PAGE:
MONDAY, APRIL 18, 2011
Marie Tussauds lived an extraordinary life. The founder of the famous London wax museum died 161 years ago. Born Anna Marie Grosholtz in Strasbourg, France, she was the daughter of a German soldier. Her father, Joseph Grosholtz, was killed in the Seven Years’ War, about two months before Marie’s birth in December of 1761. Her mother, Anna Marie Walder, found employment as housekeeper to Dr. Philippe Curtius in Berne, Switzerland.
Dr.Curtius, a physician, was skilled in wax modelling, which he used to depict anatomy. The good doctor relocated to Paris in 1765. Two years later, when Marie was 6 years old, she and her mother joined him there. In 1770, Curtius opened a museum featuring life-size wax figures. The exhibition was well received and became a popular attraction among Parisians and visiting royalty. It was moved to the Palais Royal in 1776.
Dr. Curius opened a second exhibition of his wax models in 1782 on Boulevard du Temple. It was called “Caverne des Grands Voleurs” and can be described as a forerunner to the eventual chamber of horrors. Young Marie became Curtius’ prodigy. He schooled her in the art of wax modelling and she proved to be immensely talented. By 1778, she was experienced enough to create wax figures of the renowned philosopher, Jean-Jacques Rousseau and the great French writer, Voltaire.
In 1780, Marie was appointed art tutor to Madame Elisabeth, the sister of King Louis XVI. For nine years, until the outbreak of the French Revolution in 1789, she lived in the splendour of the Palace of Versailles. During the “Reign of Terror” that followed the revolution, Marie was arrested and imprisoned due to her association with the royal family. Her head was actually shaven in preparation for execution by guillotine. Thanks to the intervention of actor, dramatist and revolutionary Jean-Marie Collot d’Herbois, however, her life was spared. She was later assigned the gruesome task of creating wax death masks from the severed heads of the victims of the guillotine.
When Dr, Curtius died in 1794, Marie solely inherited his two famed wax museums. In 1795, Marie married an engineer from Macon named Francois Tussauds. By 1800, she had given birth to a daughter, who later died, and two sons, Joseph and Francois. During the Napoleonic Wars, there was disorder and instability in France. Due to the country’s economic decline, visitors to Marie’s wax exhibitions dwindled. In 1802, concerned about her future, Marie crossed the English Channel with her elder son, Joseph, and her collection of wax models. Francois, the younger son, joined them later.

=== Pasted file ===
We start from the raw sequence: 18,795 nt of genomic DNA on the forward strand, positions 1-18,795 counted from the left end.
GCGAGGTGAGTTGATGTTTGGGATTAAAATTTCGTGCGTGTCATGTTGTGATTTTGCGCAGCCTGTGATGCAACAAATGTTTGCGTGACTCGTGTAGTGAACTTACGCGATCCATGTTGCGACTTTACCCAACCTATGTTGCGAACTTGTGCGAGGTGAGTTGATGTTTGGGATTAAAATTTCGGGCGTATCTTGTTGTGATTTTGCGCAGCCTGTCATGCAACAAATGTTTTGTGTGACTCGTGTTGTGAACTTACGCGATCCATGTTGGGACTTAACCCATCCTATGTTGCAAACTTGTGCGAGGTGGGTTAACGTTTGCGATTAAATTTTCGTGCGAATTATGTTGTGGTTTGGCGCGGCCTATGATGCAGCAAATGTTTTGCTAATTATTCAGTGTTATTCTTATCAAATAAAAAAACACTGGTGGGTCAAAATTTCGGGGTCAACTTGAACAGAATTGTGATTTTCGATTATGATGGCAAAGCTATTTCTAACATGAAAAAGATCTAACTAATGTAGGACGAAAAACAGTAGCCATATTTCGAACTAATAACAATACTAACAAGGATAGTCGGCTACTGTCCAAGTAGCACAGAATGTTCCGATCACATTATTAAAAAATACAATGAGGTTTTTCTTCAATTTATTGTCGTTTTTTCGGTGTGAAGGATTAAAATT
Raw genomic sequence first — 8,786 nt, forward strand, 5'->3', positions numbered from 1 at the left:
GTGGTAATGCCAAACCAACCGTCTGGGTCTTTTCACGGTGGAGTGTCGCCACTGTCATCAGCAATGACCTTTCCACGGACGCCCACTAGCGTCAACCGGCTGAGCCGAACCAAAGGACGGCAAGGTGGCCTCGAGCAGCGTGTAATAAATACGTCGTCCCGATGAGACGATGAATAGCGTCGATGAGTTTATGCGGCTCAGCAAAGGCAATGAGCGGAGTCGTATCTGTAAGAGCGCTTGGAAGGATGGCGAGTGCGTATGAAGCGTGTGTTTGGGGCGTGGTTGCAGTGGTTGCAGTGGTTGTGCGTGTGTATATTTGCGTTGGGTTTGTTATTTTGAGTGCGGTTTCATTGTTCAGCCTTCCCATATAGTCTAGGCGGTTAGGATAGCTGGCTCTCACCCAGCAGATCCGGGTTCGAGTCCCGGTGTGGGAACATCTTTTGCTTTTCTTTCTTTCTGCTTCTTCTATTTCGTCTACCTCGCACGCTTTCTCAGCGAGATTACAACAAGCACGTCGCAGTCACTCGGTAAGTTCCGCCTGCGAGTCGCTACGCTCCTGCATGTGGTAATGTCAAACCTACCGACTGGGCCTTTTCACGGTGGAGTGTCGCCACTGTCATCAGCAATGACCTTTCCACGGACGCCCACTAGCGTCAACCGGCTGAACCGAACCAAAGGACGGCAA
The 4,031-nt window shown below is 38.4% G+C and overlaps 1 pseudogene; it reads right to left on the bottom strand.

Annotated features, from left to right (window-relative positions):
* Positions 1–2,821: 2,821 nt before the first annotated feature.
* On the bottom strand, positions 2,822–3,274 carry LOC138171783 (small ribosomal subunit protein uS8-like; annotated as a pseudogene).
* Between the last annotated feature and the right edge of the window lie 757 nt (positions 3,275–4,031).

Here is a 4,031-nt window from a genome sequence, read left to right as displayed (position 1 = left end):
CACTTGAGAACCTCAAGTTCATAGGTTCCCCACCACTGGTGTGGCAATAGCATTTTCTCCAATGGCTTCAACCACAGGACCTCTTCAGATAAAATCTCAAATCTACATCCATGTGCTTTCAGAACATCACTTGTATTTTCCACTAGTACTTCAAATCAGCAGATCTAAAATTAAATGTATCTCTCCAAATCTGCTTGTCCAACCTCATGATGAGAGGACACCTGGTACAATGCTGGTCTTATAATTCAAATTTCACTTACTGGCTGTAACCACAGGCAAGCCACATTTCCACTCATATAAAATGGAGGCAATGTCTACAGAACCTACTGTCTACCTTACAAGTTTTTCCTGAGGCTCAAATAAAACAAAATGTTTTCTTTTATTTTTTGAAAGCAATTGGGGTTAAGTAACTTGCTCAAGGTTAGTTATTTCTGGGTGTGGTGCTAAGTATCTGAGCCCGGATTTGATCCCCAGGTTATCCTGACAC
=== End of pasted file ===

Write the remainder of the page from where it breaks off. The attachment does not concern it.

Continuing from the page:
Marie never returned to France and she never saw her husband again. For 33 years, she lived a nomadic existence touring the British Isles. In 1835, tired of travelling, she finally established a permanent home for her wax exhibition on Baker Street in London where she continued working until eight years before her death. In 1838, she wrote her memoirs.
Madame Tussauds died in her sleep in London on April 16, 1850. She was 88 years old at the time of her death. Marie’s two sons inherited her collection and they, along with her grandchildren, continued the business. In 1884, decades after her death, Marie’s museum was moved from Baker Street to its present location on nearby Marylebone Road.
Madame Tussauds legacy survives in the many Tussauds wax museums throughout the world. In November of 2010, I visited the branch in Las Vegas. The Vegas attraction is interactive and American-oriented. You can have your photo taken with wax figures of JFK and Jackie or with President Obama in the Oval Office.
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What can speak every language?
Well, these are certainly not glory days for Toronto sports franchises. On April 13th, the Raptors ended their miserable season with a 97-79 loss to the Miami Heat. The Raps finished with a mere 22 wins amid talk of trading their star player, 7-foot Italian, Andrea Bargnani. Many questions remain unanswered involving the future of coach Jay Triano and general manager Bryan Colangelo.
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